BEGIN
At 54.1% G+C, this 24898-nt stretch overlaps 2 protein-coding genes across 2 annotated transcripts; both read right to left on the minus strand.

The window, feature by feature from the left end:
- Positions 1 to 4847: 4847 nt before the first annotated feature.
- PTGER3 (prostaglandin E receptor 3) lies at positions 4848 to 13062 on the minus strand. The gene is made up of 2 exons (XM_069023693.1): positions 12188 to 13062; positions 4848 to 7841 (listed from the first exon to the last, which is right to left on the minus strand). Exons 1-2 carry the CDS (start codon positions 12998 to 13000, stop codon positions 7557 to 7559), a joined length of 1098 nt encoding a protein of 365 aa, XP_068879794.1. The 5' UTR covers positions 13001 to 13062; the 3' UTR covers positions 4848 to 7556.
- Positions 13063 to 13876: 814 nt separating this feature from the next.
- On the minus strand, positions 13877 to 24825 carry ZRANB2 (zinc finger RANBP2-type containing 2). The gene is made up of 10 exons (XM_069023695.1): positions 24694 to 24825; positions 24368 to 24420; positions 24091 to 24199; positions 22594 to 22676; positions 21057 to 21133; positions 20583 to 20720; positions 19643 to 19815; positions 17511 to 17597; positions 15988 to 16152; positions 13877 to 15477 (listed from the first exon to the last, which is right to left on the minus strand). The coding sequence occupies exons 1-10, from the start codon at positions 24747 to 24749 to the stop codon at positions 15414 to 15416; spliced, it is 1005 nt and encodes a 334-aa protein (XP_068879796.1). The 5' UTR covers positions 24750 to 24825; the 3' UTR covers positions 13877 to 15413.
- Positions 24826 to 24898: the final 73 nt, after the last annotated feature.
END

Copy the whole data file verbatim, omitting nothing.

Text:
At 54.1% G+C, this 24898-nt stretch overlaps 2 protein-coding genes across 2 annotated transcripts; both read right to left on the minus strand.

The window, feature by feature from the left end:
- Positions 1 to 4847: 4847 nt before the first annotated feature.
- PTGER3 (prostaglandin E receptor 3) lies at positions 4848 to 13062 on the minus strand. The gene is made up of 2 exons (XM_069023693.1): positions 12188 to 13062; positions 4848 to 7841 (listed from the first exon to the last, which is right to left on the minus strand). Exons 1-2 carry the CDS (start codon positions 12998 to 13000, stop codon positions 7557 to 7559), a joined length of 1098 nt encoding a protein of 365 aa, XP_068879794.1. The 5' UTR covers positions 13001 to 13062; the 3' UTR covers positions 4848 to 7556.
- Positions 13063 to 13876: 814 nt separating this feature from the next.
- On the minus strand, positions 13877 to 24825 carry ZRANB2 (zinc finger RANBP2-type containing 2). The gene is made up of 10 exons (XM_069023695.1): positions 24694 to 24825; positions 24368 to 24420; positions 24091 to 24199; positions 22594 to 22676; positions 21057 to 21133; positions 20583 to 20720; positions 19643 to 19815; positions 17511 to 17597; positions 15988 to 16152; positions 13877 to 15477 (listed from the first exon to the last, which is right to left on the minus strand). The coding sequence occupies exons 1-10, from the start codon at positions 24747 to 24749 to the stop codon at positions 15414 to 15416; spliced, it is 1005 nt and encodes a 334-aa protein (XP_068879796.1). The 5' UTR covers positions 24750 to 24825; the 3' UTR covers positions 13877 to 15413.
- Positions 24826 to 24898: the final 73 nt, after the last annotated feature.